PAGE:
When I finally got to go to college, I took two classes my first semester; I was working half-time so that I could care for Ponteir-- she was the only one not in school full days.
Were you still in Texas?
We were in Austin, and Charles, my second husband, had just finished his PhD. I had worked him through a PhD.
Just to get clear on the chronology-- how old were you? You were able to get out of that first marriage...
…When I was 21. And John was nine months old. And Bill was by then four; a little over four. He was three and a half years older than John. So I went to work for the organization my father had started, which was the Christian Faith and Life Community, it was called.
I was typing Kierkegaard articles, that I had to mimeograph then. Like Kierkegaard and Bonhoeffer-- really remarkable existential theologians. And that was FABULOUS for me. I mean oh my god, I just felt my brain starting, you know? And so I would go to some of the classes. And so the kids and I rented an apartment right next door, so it was really easier.
And then I married Charles, who I already knew-- Charles is a wonderful man. He was an undergraduate-- he had gone into the marines in order to get the G.I. bill. Had just finished that, and started back to school-- when we married he was a junior…or was he a senior by then? And he always worked as hard as he could, but you know, to be a full-time student is a lot, and so I really did a lot of the support for the family.
And then Pontier was born a year after we were married, so we had three children! And that first year, I worked nights, he worked days, we split…it was a hand-off, because we couldn't afford childcare.
…and I always knew it would be ten years before I went to college. I don't know why, but that just seemed right for me, early, maybe because I was having kids.
I took two courses at UT, and one was English. I had tested out of the first semester. And the second semester, we got to write…not stories, but…ABOUT what we were reading, and at least that was something creative, you know? And Charles was a huge help to me in learning how to write again! I mean, I had to take the SATs, verbal…I'd been out of school so long; in those days, you didn't have to take the math, if you'd been out over ten years, which was very lucky. But the SATs…I thought I'd failed! I felt like my brain was concrete, taking this day-long thing. And out of eight hundred points, I got seven-seventy-six.
That's how far off my understanding of my own ability, and what I did, was. But it was based on the essay for the SATs that I tested out, which was the most they could give me. So I'm happy I took the class, because I needed it-- I took the second semester that way. And that was the second semester. It was 1965, and…oh my god, I was so happy, despite all the guilt I felt about doing something for myself…
One of the women at the community gave me a copy of Betty Friedan's "The Feminine Mystique"…and I cried the whole. Way. Through. That big book. I read it every night. And Charles was concerned, you know? So…I told him what it meant to me, how hard it was for me to think about doing what I wanted to do, but this woman was explaining how that would open things up for everybody if you weren't just…martyring yourself! It also explained about consumerism, and this business of staying home and finding eight different kinds of soaps to do your laundry with, because it was all about the marketplace trying to sell to women, so they could stay home and consume more…and that was really true! I was experiencing that!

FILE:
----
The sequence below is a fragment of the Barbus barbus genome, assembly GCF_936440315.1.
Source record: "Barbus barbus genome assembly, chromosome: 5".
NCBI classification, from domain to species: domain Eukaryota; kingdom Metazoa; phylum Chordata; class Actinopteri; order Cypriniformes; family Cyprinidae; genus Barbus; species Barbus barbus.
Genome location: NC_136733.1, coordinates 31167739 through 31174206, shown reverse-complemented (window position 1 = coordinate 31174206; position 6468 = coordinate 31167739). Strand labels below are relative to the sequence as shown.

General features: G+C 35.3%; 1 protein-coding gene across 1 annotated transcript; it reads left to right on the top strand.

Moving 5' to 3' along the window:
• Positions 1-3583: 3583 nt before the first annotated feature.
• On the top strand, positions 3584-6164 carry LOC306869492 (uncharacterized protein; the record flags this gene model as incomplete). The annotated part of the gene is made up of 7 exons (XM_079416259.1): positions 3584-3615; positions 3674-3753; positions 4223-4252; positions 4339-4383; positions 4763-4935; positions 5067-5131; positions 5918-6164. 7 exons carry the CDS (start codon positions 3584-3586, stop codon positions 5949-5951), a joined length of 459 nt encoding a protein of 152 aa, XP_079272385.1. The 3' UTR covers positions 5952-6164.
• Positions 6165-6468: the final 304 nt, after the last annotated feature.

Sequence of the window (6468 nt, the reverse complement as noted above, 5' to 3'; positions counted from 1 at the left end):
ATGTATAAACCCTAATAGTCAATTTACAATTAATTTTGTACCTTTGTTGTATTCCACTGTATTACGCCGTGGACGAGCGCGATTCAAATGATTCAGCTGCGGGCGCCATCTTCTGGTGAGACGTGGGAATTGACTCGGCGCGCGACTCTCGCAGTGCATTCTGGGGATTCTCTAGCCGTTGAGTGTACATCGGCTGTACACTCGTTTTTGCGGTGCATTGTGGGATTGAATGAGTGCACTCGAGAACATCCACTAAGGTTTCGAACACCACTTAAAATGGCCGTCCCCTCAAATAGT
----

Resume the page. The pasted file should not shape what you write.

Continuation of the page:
And he was a real leftist--both of us. He got that, because he was a Thorstein Veblen freak. He understood consumerism from the dark side of what it does to people. And also, about liberty-- I mean, we were both integrationists, you know, we were…unusual, in a way, for how we'd been raised. Although my parents were integrationists. We had a cross burned on our lawn when Daddy integrated the Christian Faith and Life Community before the university was integrated. My sister, who was the queen of the high school, literally, was blackballed by the top sororities, who had always been, you know, petting her like a cat to get her to come to them…as soon as that happened…I mean, this was real stuff, you know? So Charles and I were definitely on that side. So he could get it, you know? The connection between racism and sexism…so he was incredibly supportive, and very, very helpful. He'd help me with papers, you know; he'd explain how sentences worked…just so I could get back into it. And I mean, reading really took off…and the kids, they were great! you know, they liked it that I was doing something like that, because I was so happy. And it took me five and a half years, three different schools…(laughs)…FOUR different schools.
What were the four schools?
I went to UT for one semester, Ithaca College; he took a job in Ithaca when he finished. Because we knew we wanted to come north, to get away from some stuff in the south. So: two semesters at Ithaca College. Two years at Cornell, but a couple of the semesters were part-time, because Bill got really sick, and then John got sick. So when I came to Smith, I still needed two years, and so I spent my last two years there. And I was a guinea pig there, because they'd never had matriculated part-time before.